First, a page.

The Heroes or Greek Fairy Tales for my Children

Page: 84

And old Ægeus looked on him, and loved him, as what fond heart would not have done? But he only sighed, and said—

‘It is little that I can give you, noble lad, and nothing that is worthy of you; for surely you are no mortal man, or at least no mortal’s son.’

‘All I ask,’ said Theseus, ‘is to eat and drink at your table.’

‘That I can give you,’ said Ægeus, ‘if at least I am master in my own hall.’

Then he bade them put a seat for Theseus, and set before him the best of the feast; and Theseus sat and ate so much, that all the company wondered at him: but always he kept his club by his side.

But Medeia the dark witch-woman had been watching him all the while. She saw how Ægeus turned red and pale when the lad said that he came from Troezene. She saw, too, how his heart was opened toward Theseus; and how Theseus bore himself before all the sons of Pallas, like a lion among a pack of curs. And she said to herself, ‘This youth will be master here; perhaps he is nearer to Ægeus already than mere fancy. At least the Pallantilds will have no chance by the side of such as he.’

Then she went back into her chamber modestly, while Theseus ate and drank; and all the servants whispered, ‘This, then, is the man who killed the monsters! How noble are his looks, and how huge his size! Ah, would that he were our master’s son!’

But presently Medeia came forth, decked in all her jewels, and her rich Eastern robes, and looking more beautiful than the day, so that all the guests could look at nothing else. And in her right hand she held a golden cup, and in her left a flask of gold; and she came up to Theseus, and spoke in a sweet, soft, winning voice—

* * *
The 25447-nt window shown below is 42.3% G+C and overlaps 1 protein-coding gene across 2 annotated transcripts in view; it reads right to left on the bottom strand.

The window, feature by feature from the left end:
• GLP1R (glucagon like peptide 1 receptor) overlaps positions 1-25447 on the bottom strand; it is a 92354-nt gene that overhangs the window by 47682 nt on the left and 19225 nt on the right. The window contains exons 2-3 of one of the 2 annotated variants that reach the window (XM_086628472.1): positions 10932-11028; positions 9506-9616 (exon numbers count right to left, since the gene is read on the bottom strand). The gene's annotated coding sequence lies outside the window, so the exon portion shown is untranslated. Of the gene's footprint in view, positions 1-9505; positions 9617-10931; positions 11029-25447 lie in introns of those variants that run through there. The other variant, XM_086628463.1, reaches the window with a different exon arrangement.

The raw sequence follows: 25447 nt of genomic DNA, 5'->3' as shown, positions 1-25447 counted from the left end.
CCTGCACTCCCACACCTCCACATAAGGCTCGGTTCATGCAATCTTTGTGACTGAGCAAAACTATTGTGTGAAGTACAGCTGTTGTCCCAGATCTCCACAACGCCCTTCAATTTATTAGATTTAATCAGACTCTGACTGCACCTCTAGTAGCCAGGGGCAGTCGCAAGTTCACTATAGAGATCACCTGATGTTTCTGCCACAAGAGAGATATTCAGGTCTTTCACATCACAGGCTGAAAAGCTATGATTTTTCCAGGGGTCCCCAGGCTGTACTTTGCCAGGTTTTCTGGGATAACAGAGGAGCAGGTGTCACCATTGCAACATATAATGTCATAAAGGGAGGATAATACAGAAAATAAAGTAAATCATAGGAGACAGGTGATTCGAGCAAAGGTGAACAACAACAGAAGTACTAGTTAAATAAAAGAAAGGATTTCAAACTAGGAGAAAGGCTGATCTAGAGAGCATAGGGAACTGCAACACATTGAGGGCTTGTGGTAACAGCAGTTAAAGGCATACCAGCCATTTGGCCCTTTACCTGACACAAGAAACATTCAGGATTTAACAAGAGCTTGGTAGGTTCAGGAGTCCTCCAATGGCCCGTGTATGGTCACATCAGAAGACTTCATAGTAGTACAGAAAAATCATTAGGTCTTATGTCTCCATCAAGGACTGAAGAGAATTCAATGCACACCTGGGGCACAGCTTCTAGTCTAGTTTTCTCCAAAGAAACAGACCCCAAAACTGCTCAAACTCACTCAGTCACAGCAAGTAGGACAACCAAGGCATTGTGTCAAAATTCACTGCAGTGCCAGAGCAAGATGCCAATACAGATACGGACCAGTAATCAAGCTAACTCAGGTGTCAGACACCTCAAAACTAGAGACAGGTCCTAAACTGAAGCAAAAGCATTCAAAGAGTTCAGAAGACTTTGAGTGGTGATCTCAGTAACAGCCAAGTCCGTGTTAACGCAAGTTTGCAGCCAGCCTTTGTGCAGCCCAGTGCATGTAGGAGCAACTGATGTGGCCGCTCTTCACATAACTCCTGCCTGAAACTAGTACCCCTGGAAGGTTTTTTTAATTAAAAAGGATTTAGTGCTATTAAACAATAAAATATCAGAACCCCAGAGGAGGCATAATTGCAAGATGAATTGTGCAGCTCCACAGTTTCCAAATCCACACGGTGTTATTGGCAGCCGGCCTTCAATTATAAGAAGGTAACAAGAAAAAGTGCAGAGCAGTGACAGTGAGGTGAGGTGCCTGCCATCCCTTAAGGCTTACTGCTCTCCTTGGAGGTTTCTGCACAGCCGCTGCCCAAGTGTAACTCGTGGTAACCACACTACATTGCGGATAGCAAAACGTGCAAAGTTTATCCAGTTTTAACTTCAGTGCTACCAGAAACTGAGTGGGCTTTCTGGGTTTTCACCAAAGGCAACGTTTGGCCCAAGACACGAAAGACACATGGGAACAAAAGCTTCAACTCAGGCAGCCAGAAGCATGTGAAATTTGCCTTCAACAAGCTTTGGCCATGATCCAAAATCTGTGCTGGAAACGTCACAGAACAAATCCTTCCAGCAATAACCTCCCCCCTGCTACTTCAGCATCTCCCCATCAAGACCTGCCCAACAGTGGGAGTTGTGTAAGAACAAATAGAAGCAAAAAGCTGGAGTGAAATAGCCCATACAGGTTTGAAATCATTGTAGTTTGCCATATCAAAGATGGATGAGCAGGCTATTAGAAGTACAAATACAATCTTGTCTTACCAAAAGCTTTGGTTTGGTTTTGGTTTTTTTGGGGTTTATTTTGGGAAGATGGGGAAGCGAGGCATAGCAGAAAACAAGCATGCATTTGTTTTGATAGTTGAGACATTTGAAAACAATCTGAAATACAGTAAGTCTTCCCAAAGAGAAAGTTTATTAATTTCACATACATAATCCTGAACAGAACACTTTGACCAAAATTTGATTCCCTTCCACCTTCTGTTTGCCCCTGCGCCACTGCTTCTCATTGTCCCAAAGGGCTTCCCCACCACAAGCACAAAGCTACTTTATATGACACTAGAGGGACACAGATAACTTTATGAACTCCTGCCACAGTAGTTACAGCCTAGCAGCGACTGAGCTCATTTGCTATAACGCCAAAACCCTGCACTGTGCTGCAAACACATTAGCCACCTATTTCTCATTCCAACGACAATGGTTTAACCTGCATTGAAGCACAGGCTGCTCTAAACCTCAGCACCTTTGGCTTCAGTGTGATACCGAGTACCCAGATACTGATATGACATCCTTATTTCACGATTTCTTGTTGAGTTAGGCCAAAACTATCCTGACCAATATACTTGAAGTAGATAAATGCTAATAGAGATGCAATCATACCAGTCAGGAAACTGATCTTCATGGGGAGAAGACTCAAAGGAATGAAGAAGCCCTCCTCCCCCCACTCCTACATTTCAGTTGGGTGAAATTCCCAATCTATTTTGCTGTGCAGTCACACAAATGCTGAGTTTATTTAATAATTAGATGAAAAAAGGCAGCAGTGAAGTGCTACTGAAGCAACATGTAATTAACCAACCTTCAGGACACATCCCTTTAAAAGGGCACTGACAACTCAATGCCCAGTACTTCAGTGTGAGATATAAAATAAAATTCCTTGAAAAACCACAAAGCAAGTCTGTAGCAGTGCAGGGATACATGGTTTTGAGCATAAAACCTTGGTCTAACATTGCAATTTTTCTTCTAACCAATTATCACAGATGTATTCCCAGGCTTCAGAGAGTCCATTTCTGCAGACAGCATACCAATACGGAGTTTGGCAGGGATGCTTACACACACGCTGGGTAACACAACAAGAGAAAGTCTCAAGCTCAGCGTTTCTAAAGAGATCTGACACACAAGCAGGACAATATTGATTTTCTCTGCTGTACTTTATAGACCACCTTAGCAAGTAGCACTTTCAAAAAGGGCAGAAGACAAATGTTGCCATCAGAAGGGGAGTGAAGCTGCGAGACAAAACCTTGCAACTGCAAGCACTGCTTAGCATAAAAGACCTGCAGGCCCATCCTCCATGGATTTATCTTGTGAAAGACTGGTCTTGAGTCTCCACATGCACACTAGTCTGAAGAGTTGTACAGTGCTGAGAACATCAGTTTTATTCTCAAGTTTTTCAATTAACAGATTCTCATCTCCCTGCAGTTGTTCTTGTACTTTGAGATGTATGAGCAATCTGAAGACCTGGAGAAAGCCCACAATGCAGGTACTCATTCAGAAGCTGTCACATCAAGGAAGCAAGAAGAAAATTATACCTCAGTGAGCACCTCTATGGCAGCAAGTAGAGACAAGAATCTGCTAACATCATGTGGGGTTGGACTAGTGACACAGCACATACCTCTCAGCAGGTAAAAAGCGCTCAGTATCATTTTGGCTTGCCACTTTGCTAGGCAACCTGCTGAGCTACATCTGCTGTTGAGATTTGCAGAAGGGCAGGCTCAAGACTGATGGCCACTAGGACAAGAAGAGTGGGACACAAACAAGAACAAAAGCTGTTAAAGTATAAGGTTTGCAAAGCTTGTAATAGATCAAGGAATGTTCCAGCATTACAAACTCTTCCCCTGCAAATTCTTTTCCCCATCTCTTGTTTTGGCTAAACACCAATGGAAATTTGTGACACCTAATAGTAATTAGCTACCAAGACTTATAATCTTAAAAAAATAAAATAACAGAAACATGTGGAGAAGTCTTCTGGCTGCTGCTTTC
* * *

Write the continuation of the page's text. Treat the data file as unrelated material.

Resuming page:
‘Hail to the hero, the conqueror, the unconquered, the destroyer of all evil things! Drink, hero, of my charmed cup, which gives rest after every toil, which heals all wounds, and pours new life into the veins. Drink of my cup, for in it sparkles the wine of the East, and Nepenthe, the comfort of the Immortals.’

And as she spoke, she poured the flask into the cup; and the fragrance of the wine spread through the hall, like the scent of thyme and roses.

And Theseus looked up in her fair face and into her deep dark eyes. And as he looked, he shrank and shuddered; for they were dry like the eyes of a snake. And he rose, and said, ‘The wine is rich and fragrant, and the wine-bearer as fair as the Immortals; but let her pledge me first herself in the cup, that the wine may be the sweeter from her lips.’